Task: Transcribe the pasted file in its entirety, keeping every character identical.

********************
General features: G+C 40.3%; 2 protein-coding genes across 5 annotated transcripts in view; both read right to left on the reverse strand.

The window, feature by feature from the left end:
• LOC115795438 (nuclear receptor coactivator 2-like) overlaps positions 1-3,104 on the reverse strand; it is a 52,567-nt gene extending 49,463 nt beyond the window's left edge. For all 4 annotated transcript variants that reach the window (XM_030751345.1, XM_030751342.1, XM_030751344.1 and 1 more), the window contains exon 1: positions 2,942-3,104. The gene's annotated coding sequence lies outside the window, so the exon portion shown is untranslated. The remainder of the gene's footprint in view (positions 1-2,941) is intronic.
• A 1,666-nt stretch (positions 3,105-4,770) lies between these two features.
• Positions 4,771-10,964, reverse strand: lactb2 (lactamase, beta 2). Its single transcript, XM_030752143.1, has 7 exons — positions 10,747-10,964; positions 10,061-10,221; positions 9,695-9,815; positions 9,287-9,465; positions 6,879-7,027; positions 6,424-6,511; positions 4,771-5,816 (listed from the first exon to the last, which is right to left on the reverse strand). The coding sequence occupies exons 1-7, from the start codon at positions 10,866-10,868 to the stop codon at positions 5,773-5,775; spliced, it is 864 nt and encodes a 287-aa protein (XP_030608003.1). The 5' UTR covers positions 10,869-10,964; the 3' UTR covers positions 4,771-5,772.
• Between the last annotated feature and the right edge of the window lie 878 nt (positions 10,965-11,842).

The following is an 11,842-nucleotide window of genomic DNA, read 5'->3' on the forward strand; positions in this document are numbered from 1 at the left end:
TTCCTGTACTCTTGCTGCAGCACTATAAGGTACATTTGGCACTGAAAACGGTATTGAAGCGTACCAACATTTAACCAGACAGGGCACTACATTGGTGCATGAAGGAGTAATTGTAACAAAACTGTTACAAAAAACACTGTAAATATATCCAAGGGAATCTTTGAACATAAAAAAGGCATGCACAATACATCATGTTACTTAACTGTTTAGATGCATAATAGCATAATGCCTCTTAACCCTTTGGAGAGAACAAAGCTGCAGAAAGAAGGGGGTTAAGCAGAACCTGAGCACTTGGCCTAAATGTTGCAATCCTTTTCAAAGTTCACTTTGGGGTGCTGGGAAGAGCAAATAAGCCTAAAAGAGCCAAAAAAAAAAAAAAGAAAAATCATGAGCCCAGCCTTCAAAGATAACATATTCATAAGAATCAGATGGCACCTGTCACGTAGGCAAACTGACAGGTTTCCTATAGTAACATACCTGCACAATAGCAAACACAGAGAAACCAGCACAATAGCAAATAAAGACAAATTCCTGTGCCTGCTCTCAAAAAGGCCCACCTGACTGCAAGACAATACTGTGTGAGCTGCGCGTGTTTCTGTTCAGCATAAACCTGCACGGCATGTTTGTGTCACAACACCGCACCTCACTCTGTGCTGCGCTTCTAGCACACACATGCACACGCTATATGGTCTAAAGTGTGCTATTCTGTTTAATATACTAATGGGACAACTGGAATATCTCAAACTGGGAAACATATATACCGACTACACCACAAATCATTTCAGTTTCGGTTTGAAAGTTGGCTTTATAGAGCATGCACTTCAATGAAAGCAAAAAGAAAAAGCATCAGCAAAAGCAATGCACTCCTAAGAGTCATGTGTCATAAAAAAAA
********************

General features: G+C 40.3%; 2 protein-coding genes across 5 annotated transcripts in view; both read right to left on the reverse strand.

The window, feature by feature from the left end:
• LOC115795438 (nuclear receptor coactivator 2-like) overlaps positions 1-3,104 on the reverse strand; it is a 52,567-nt gene extending 49,463 nt beyond the window's left edge. For all 4 annotated transcript variants that reach the window (XM_030751345.1, XM_030751342.1, XM_030751344.1 and 1 more), the window contains exon 1: positions 2,942-3,104. The gene's annotated coding sequence lies outside the window, so the exon portion shown is untranslated. The remainder of the gene's footprint in view (positions 1-2,941) is intronic.
• A 1,666-nt stretch (positions 3,105-4,770) lies between these two features.
• Positions 4,771-10,964, reverse strand: lactb2 (lactamase, beta 2). Its single transcript, XM_030752143.1, has 7 exons — positions 10,747-10,964; positions 10,061-10,221; positions 9,695-9,815; positions 9,287-9,465; positions 6,879-7,027; positions 6,424-6,511; positions 4,771-5,816 (listed from the first exon to the last, which is right to left on the reverse strand). The coding sequence occupies exons 1-7, from the start codon at positions 10,866-10,868 to the stop codon at positions 5,773-5,775; spliced, it is 864 nt and encodes a 287-aa protein (XP_030608003.1). The 5' UTR covers positions 10,869-10,964; the 3' UTR covers positions 4,771-5,772.
• Between the last annotated feature and the right edge of the window lie 878 nt (positions 10,965-11,842).

The following is an 11,842-nucleotide window of genomic DNA, read 5'->3' on the forward strand; positions in this document are numbered from 1 at the left end:
TTCCTGTACTCTTGCTGCAGCACTATAAGGTACATTTGGCACTGAAAACGGTATTGAAGCGTACCAACATTTAACCAGACAGGGCACTACATTGGTGCATGAAGGAGTAATTGTAACAAAACTGTTACAAAAAACACTGTAAATATATCCAAGGGAATCTTTGAACATAAAAAAGGCATGCACAATACATCATGTTACTTAACTGTTTAGATGCATAATAGCATAATGCCTCTTAACCCTTTGGAGAGAACAAAGCTGCAGAAAGAAGGGGGTTAAGCAGAACCTGAGCACTTGGCCTAAATGTTGCAATCCTTTTCAAAGTTCACTTTGGGGTGCTGGGAAGAGCAAATAAGCCTAAAAGAGCCAAAAAAAAAAAAAAGAAAAATCATGAGCCCAGCCTTCAAAGATAACATATTCATAAGAATCAGATGGCACCTGTCACGTAGGCAAACTGACAGGTTTCCTATAGTAACATACCTGCACAATAGCAAACACAGAGAAACCAGCACAATAGCAAATAAAGACAAATTCCTGTGCCTGCTCTCAAAAAGGCCCACCTGACTGCAAGACAATACTGTGTGAGCTGCGCGTGTTTCTGTTCAGCATAAACCTGCACGGCATGTTTGTGTCACAACACCGCACCTCACTCTGTGCTGCGCTTCTAGCACACACATGCACACGCTATATGGTCTAAAGTGTGCTATTCTGTTTAATATACTAATGGGACAACTGGAATATCTCAAACTGGGAAACATATATACCGACTACACCACAAATCATTTCAGTTTCGGTTTGAAAGTTGGCTTTATAGAGCATGCACTTCAATGAAAGCAAAAAGAAAAAGCATCAGCAAAAGCAATGCACTCCTAAGAGTCATGTGTCATAAAAAAAA